AUSTIN, Texas (CN) — The parade of Democratic presidential hopefuls continued Sunday at the South by Southwest festival, where discussions with Washington Governor Jay Inslee and former Secretary of Housing and Urban Development Julian Castro highlighted the strategies primary candidates are taking to try to set themselves apart in a crowded field.
Inslee, who bills himself as “the climate candidate,” explained why he believes that climate change should be the nation’s top priority, while Castro touched briefly upon several hot-button issues including income inequality, immigration and racial justice.
Inslee, who announced his candidacy March 1, was first up in the “Conversations about America’s Future” series Sunday, speaking with Vox reporter Jane Coaston.
He said he’s running for president because climate change has to be the “first and foremost and paramount duty of the next administration.”
“We are the first generation to feel the sting of climate change, but we are the last generation that can do something about it,” Inslee said.
He added that beating President Trump is his “highest purpose.”
“When that chaos-producing, division-spreading narcissist is removed from the White House to perhaps a more secured facility, we will have removed a climate denier from the White House, and we will spread the message across the world that the United States is open for business to defeat climate change.”
Inslee said he shares with other Democratic candidates the core beliefs of tolerance, justice, individual liberty and equality.
However, “We don’t share a willingness to set a priority,” he said. He considers climate change an “all-encompassing” problem that must be addressed to solve health issues, national security threats and the economic devastation of natural disasters.
He has several proposals, some of which he’s already working on in Washington, to reduce the nation’s carbon footprint.
His state Senate this month passed a bill that requires utilities to obtain 100 percent of their electricity from carbon-free energy sources and aims to eliminate coal from the grid by 2025.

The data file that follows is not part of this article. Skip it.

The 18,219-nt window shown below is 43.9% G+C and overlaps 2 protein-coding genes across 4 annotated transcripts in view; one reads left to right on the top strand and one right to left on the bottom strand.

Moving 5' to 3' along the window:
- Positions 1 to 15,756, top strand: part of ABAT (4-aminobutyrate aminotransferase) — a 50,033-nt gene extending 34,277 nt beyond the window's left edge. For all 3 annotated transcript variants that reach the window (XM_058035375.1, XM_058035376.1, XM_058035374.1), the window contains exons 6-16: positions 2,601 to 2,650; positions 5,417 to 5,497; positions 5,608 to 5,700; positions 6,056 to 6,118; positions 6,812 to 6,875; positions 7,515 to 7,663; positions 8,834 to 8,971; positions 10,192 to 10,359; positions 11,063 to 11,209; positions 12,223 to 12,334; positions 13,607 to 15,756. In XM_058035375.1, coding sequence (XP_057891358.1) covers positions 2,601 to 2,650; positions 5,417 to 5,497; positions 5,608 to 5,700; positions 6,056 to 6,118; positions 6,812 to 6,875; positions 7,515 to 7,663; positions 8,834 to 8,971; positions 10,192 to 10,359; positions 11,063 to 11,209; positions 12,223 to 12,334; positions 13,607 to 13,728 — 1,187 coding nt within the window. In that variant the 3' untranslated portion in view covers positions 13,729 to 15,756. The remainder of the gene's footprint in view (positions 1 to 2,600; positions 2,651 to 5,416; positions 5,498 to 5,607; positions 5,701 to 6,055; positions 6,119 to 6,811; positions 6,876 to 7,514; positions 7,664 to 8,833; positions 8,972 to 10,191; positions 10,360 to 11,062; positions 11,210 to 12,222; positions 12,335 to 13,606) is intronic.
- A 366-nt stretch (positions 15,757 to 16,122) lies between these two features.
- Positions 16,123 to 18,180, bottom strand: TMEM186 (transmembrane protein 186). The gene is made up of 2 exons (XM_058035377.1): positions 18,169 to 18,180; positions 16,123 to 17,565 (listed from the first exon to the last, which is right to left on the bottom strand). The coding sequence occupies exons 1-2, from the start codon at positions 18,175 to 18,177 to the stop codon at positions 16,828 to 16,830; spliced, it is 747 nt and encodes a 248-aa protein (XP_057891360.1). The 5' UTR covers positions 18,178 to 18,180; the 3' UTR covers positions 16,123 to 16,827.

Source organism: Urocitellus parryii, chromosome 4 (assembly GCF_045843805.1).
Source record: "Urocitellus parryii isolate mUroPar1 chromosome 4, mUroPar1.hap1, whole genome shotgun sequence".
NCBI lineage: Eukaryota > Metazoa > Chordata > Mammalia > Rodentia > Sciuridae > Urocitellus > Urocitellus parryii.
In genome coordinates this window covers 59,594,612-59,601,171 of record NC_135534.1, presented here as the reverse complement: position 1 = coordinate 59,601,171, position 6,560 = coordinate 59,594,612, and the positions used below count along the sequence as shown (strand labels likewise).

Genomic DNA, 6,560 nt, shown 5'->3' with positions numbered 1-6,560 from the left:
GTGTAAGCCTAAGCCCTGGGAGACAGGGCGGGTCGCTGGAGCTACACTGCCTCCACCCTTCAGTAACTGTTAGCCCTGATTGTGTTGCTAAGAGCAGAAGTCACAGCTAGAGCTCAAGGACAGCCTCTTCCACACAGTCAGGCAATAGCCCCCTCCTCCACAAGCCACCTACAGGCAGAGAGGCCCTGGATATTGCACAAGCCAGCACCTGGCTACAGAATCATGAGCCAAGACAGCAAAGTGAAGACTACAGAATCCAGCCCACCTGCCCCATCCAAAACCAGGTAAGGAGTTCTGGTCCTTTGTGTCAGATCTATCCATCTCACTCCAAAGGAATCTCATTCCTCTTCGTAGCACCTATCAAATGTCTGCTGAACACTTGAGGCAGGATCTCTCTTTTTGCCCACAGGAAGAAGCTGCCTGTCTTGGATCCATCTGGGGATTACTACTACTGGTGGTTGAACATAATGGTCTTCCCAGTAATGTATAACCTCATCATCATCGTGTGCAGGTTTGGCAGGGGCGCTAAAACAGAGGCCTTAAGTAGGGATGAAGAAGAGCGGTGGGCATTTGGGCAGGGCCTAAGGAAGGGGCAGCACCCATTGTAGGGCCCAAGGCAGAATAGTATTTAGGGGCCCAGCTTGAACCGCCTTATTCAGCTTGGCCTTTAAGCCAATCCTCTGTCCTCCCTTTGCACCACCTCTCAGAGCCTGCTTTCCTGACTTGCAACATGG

Inslee said that eliminating super-pollutants, pushing zero-emission vehicles, requiring fuel providers to provide cleaner fuels, and helping businesses “retrofit so they don’t use so much energy” will help to achieve the same level of reduction as a carbon tax — which has failed to pass several times in his state.
“The investment side and the regulatory side is where you really get the bang for your buck,” he said.
To get any climate change-combating measures through Congress, though, Inslee said the filibuster has got to go.
“We are not going to get climate change legislation until we rid ourselves of that antebellum historical artifact called the filibuster,” Inslee said. “We have to take the filibuster away from Mitch McConnell.”
Castro, who followed Inslee in the series and spoke with Huffington Post editor in chief Lydia Polgreen, was comparatively measured on the filibuster issue, saying he would “rather not” eliminate the filibuster, but would push for that if it is the only way to get universal health care through Congress.
Castro said he believes the country should be bold in combating climate change and that he was proud of his twin brother, Texas Congressman Joaquin Castro, who co-sponsored Alexandria Ocasio-Cortez’s Green New Deal. However, he did not go into any detail about the steps he might take as president in order to address climate change.
The former Cabinet secretary was more forthcoming on the issue of reparations for injustices, and took a jab at Vermont Sen. Bernie Sanders’ position on the issue.
“He has said that he doesn’t believe that the answer is to write a check,” Castro said.
“If we compensate people under the Constitution because we take their property, why wouldn't you compensate people who actually were property, sanctioned by the state, at least their descendants?” he asked.
Castro said that as president, he would create a national commission to investigate the best way to address reparations.
He suggested taking a studied approach to universal basic income, and that he believes it needs to be tested on a smaller scale before applying it nationally.
Castro, a former mayor of San Antonio, said he would spend money on “smart border enforcement,” investing in technology and personnel at the ports of entry, noting that the largest fentanyl bust ever was made at a border checkpoint in Nogales, Arizona in January.
“We need to exercise compassion and humanity toward the 10 to 11 million undocumented immigrants who are here,” Castro said.
One of Castro’s primary policy initiatives is universal pre-K, but that, along with his desire for free four-year colleges, were only mentioned in passing during his conversation Sunday.
Castro said he is running because he believes he has the vision and experience to make the U.S. the “smartest, healthiest, fairest and most prosperous nation on earth.”
“I’m running for president because I feel tremendously blessed with the opportunity that I’ve had in my life to reach my dreams, and I want to make sure that no matter who you are or where you come from or what your background is that you can also reach your dreams,” he said.
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